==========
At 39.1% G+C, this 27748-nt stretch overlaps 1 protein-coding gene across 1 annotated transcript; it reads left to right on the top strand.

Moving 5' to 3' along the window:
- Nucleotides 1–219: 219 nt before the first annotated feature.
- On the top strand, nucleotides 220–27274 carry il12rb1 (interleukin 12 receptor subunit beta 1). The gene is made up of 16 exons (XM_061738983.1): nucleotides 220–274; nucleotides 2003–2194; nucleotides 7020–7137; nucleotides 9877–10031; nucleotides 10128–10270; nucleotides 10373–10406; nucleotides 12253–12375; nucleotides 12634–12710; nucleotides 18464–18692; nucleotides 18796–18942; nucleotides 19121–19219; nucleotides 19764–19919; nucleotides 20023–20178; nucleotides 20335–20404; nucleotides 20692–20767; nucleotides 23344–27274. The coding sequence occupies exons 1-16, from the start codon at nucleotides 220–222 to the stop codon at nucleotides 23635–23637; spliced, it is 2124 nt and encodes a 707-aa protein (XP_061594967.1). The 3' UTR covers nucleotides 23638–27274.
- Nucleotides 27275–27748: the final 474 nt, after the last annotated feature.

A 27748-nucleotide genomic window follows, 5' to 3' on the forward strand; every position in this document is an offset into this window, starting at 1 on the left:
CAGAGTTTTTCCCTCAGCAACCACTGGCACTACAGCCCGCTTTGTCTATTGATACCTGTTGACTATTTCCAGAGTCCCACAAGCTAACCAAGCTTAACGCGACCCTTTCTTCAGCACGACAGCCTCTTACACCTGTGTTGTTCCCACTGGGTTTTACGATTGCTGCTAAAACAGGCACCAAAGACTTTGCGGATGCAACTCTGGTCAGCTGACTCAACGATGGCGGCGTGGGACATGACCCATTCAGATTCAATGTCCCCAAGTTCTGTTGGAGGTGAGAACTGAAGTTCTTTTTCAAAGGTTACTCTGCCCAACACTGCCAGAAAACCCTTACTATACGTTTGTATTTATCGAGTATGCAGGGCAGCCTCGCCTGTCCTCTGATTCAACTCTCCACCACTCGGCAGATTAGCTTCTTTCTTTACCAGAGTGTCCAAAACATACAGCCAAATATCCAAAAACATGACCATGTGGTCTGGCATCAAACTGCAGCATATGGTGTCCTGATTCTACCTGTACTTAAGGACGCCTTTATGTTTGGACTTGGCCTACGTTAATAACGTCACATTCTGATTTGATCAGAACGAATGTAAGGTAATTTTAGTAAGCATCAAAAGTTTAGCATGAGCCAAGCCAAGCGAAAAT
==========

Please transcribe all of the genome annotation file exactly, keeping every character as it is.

At 39.1% G+C, this 27748-nt stretch overlaps 1 protein-coding gene across 1 annotated transcript; it reads left to right on the top strand.

Moving 5' to 3' along the window:
- Nucleotides 1–219: 219 nt before the first annotated feature.
- On the top strand, nucleotides 220–27274 carry il12rb1 (interleukin 12 receptor subunit beta 1). The gene is made up of 16 exons (XM_061738983.1): nucleotides 220–274; nucleotides 2003–2194; nucleotides 7020–7137; nucleotides 9877–10031; nucleotides 10128–10270; nucleotides 10373–10406; nucleotides 12253–12375; nucleotides 12634–12710; nucleotides 18464–18692; nucleotides 18796–18942; nucleotides 19121–19219; nucleotides 19764–19919; nucleotides 20023–20178; nucleotides 20335–20404; nucleotides 20692–20767; nucleotides 23344–27274. The coding sequence occupies exons 1-16, from the start codon at nucleotides 220–222 to the stop codon at nucleotides 23635–23637; spliced, it is 2124 nt and encodes a 707-aa protein (XP_061594967.1). The 3' UTR covers nucleotides 23638–27274.
- Nucleotides 27275–27748: the final 474 nt, after the last annotated feature.

A 27748-nucleotide genomic window follows, 5' to 3' on the forward strand; every position in this document is an offset into this window, starting at 1 on the left:
CAGAGTTTTTCCCTCAGCAACCACTGGCACTACAGCCCGCTTTGTCTATTGATACCTGTTGACTATTTCCAGAGTCCCACAAGCTAACCAAGCTTAACGCGACCCTTTCTTCAGCACGACAGCCTCTTACACCTGTGTTGTTCCCACTGGGTTTTACGATTGCTGCTAAAACAGGCACCAAAGACTTTGCGGATGCAACTCTGGTCAGCTGACTCAACGATGGCGGCGTGGGACATGACCCATTCAGATTCAATGTCCCCAAGTTCTGTTGGAGGTGAGAACTGAAGTTCTTTTTCAAAGGTTACTCTGCCCAACACTGCCAGAAAACCCTTACTATACGTTTGTATTTATCGAGTATGCAGGGCAGCCTCGCCTGTCCTCTGATTCAACTCTCCACCACTCGGCAGATTAGCTTCTTTCTTTACCAGAGTGTCCAAAACATACAGCCAAATATCCAAAAACATGACCATGTGGTCTGGCATCAAACTGCAGCATATGGTGTCCTGATTCTACCTGTACTTAAGGACGCCTTTATGTTTGGACTTGGCCTACGTTAATAACGTCACATTCTGATTTGATCAGAACGAATGTAAGGTAATTTTAGTAAGCATCAAAAGTTTAGCATGAGCCAAGCCAAGCGAAAAT